Counting My SpoonsIn my Chronic Illness Life with Ehlers-Danlos Syndrome, the gastrointestinal implications of this rarely diagnosed condition are difficult to disregard.
Over the course of time, my non-specfic GI disorder diagnoses piled up:
IBS, leaky gut, GERD, intestinal obstructions, ileus, malabsorption with malnutrition, metabolic syndrome, Sphincter of Oddi Disorder, Cholecystitis with Cholecystectomy, Chronic Pancreatitis, major gastric surgery to correct post-surgical complications, anastomosis of the small bowel, eosinophilic gastritis, dysphagia, severe nausea, vomiting and more.
There is no cure for Ehlers-Danlos Syndrome, only management strategies.
In my experience with EDS, taking extra special care of myself from a multifaceted approach is integral to survival.
Where the average Jo only needs a healthy diet, exercise, and controlled lifestyle factors to thrive, those tactics are simply not enough to balance the disharmony created in my life with Ehlers-Danlos Syndrome. My GI history and current symptoms related to Ehlers-Danlos Syndrome stands as the greatest example of the possible complications this genetic disorder is capable of manifesting.
Almost a decade ago, back before I knew about the connection between my symptoms and underlying EDS diagnosis, I underwent extensive testing to find the cause of all my gastrointestinal issues. The results showed an absence good gut bacteria.
The human gut contains countless microbes responsible for aiding digestion and defending the body against attack from pathogenic microbes that would overthrow the delicate balance of good gut bacteria. Interestingly enough, my testing also revealed the pH in my gut was not supporting the life of my good bacteria. Further invasive testing revealed Eosinophilic Gastritis. Eventually, my liver and pancreatic enzymes skyrocketed initiating one of the many times in life where my intake by mouth was limited to clear liquids and my nourishment was administered via parenteral nutrition.
Knowing what I know now about Ehlers-Danlos Syndrome and what is likely undiagnosed Mast Cell Activation Syndrome in my case, the connection to these findings no doctor could explain or attribute to a more global diagnosis until my recent EDS diagnosis is incredibly easy to comprehend. Ehlers-Danlos Syndrome makes all of the riddles of my chronic illness life make a lot more sense!
Still, there is no cure and the chance of ending up on tube feedings is a real-life possibility. Taking extra care to supplement what my body cannot sustain on its own keeps me above the water of my disease processes. Probiotics were the very first supplements I was prescribed following the aforementioned testing results.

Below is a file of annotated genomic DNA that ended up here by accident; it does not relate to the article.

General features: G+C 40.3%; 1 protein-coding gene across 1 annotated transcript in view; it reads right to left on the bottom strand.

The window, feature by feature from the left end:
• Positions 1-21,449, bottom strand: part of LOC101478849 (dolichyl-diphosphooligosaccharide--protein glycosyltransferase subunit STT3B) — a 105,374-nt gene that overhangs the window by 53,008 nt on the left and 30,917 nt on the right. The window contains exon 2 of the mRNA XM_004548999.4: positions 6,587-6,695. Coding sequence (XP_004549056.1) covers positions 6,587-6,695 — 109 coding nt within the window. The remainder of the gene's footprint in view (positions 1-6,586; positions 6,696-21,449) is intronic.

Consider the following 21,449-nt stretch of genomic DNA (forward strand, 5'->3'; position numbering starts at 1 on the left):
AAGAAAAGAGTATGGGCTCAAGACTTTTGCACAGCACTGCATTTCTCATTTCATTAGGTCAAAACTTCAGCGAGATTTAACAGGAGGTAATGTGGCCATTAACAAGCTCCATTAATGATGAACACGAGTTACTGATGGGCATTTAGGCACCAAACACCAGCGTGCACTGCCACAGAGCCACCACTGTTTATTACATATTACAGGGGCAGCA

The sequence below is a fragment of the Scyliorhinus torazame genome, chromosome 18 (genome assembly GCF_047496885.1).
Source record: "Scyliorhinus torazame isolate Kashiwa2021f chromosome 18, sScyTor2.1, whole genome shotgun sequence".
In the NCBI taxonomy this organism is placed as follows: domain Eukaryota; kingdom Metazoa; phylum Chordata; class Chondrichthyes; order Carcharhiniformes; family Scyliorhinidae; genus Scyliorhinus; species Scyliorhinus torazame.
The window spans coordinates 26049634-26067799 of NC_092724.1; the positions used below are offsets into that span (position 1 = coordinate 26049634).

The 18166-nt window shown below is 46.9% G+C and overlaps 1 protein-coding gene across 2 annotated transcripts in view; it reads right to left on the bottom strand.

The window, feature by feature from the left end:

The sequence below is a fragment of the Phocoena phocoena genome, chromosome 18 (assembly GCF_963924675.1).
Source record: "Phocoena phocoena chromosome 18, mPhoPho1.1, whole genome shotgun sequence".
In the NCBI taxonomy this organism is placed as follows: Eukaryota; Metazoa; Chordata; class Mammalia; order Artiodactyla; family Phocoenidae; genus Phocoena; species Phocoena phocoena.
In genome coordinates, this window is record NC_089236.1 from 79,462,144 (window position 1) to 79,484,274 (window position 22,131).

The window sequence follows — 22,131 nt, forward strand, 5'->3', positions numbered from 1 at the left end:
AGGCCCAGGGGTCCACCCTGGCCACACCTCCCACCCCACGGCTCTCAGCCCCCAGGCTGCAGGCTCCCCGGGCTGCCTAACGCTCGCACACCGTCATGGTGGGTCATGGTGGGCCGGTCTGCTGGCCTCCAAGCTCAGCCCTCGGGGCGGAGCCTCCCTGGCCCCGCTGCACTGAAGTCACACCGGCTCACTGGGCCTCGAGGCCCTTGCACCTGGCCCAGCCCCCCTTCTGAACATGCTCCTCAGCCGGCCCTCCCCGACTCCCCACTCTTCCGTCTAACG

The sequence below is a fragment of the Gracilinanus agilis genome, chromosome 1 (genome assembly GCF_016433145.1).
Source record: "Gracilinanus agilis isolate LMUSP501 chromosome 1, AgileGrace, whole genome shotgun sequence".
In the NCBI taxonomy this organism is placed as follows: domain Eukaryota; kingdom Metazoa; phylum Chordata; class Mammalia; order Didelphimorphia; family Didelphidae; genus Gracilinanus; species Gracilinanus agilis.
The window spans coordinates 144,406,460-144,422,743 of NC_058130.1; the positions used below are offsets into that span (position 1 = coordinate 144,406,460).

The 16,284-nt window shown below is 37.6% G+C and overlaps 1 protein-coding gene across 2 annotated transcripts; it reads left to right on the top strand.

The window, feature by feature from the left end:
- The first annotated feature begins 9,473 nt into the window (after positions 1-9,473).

Obviously, if good gut bacteria are MIA, supplementing with probiotics helps restore balance within the system. The problem is I struggle with reactions to dairy yogurt and other naturally occurring probiotics in fermented foods such as Sourkrout thus creating a situation in which my diet cannot serve as medicine. To make matters worse, the struggle to swallow foods and severe nausea often limit my ability to intake adequate nutrients, let alone worry about getting probiotics naturally from my diet.
I’ve tried countless probiotic supplements over the years with less than satisfactory results. That led me to further research indicating an effective probiotic supplement contains multiple live cultures and requires refrigeration to maintain integrity. I can’t say how many brands I tried but I can say ZERO followed the aforementioned guidelines on effective probiotic supplementation.
In recent years, I took to getting my probiotics in Kombucha, an expensive fermented drink with a vinegar base costing almost $5USD a two-serving-bottle at the grocery. This is not a fiscally feasible solution for the daily dietary management of IBS! What’s more, Kombucha only supplies a few strains of live bacteria. Of course, with my nausea, drinking the strong, vinegary brew that is Kombucha is not always possible. Still, every time, within ten minutes of sipping on a Kombucha, I feel and hear my gut wake up from it’s EDS nap!
Getting in good probiotics, whether due to dietary issues or trying to find an efficacious supplement, is travail. When the chance to review Visbiome Medical Food Probiotic Supplement came up from the Chronic Illness Bloggers Network, I responded with interest as soon as possible! I was looking to exchange my expensive Kombucha habit for simple, cost-effective, quality probiotic supplement.
After reading about Visbiome’s formula containing eight different strains of live bacteria, I felt confident Visbiome might help me better manage my constant battle with IBS. After trialing this product for the last month, I’m happy to report Visbiome Probiotic is a high end, quality supplement with a powerful potency that helped my GI system in a number of ways!